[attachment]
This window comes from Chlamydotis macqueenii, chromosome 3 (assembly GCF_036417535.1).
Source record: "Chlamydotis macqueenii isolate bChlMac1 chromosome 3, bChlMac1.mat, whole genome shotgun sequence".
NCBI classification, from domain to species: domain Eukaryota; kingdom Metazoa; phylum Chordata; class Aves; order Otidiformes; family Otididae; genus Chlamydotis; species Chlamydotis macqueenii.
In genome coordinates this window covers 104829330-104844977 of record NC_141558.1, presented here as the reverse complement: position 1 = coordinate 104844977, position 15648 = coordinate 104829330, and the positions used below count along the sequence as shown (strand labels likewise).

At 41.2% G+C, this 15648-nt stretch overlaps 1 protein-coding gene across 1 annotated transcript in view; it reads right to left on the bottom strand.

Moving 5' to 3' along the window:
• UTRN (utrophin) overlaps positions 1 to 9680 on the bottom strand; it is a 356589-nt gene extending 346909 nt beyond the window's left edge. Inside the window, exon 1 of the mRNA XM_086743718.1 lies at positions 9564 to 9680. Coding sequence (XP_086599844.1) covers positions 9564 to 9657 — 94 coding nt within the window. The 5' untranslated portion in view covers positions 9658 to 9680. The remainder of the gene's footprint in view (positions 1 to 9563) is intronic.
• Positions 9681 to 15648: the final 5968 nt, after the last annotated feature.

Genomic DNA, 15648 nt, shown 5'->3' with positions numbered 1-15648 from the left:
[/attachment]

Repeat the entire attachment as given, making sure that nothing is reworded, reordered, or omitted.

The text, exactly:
This window comes from Chlamydotis macqueenii, chromosome 3 (assembly GCF_036417535.1).
Source record: "Chlamydotis macqueenii isolate bChlMac1 chromosome 3, bChlMac1.mat, whole genome shotgun sequence".
NCBI classification, from domain to species: domain Eukaryota; kingdom Metazoa; phylum Chordata; class Aves; order Otidiformes; family Otididae; genus Chlamydotis; species Chlamydotis macqueenii.
In genome coordinates this window covers 104829330-104844977 of record NC_141558.1, presented here as the reverse complement: position 1 = coordinate 104844977, position 15648 = coordinate 104829330, and the positions used below count along the sequence as shown (strand labels likewise).

At 41.2% G+C, this 15648-nt stretch overlaps 1 protein-coding gene across 1 annotated transcript in view; it reads right to left on the bottom strand.

Moving 5' to 3' along the window:
• UTRN (utrophin) overlaps positions 1 to 9680 on the bottom strand; it is a 356589-nt gene extending 346909 nt beyond the window's left edge. Inside the window, exon 1 of the mRNA XM_086743718.1 lies at positions 9564 to 9680. Coding sequence (XP_086599844.1) covers positions 9564 to 9657 — 94 coding nt within the window. The 5' untranslated portion in view covers positions 9658 to 9680. The remainder of the gene's footprint in view (positions 1 to 9563) is intronic.
• Positions 9681 to 15648: the final 5968 nt, after the last annotated feature.

Genomic DNA, 15648 nt, shown 5'->3' with positions numbered 1-15648 from the left: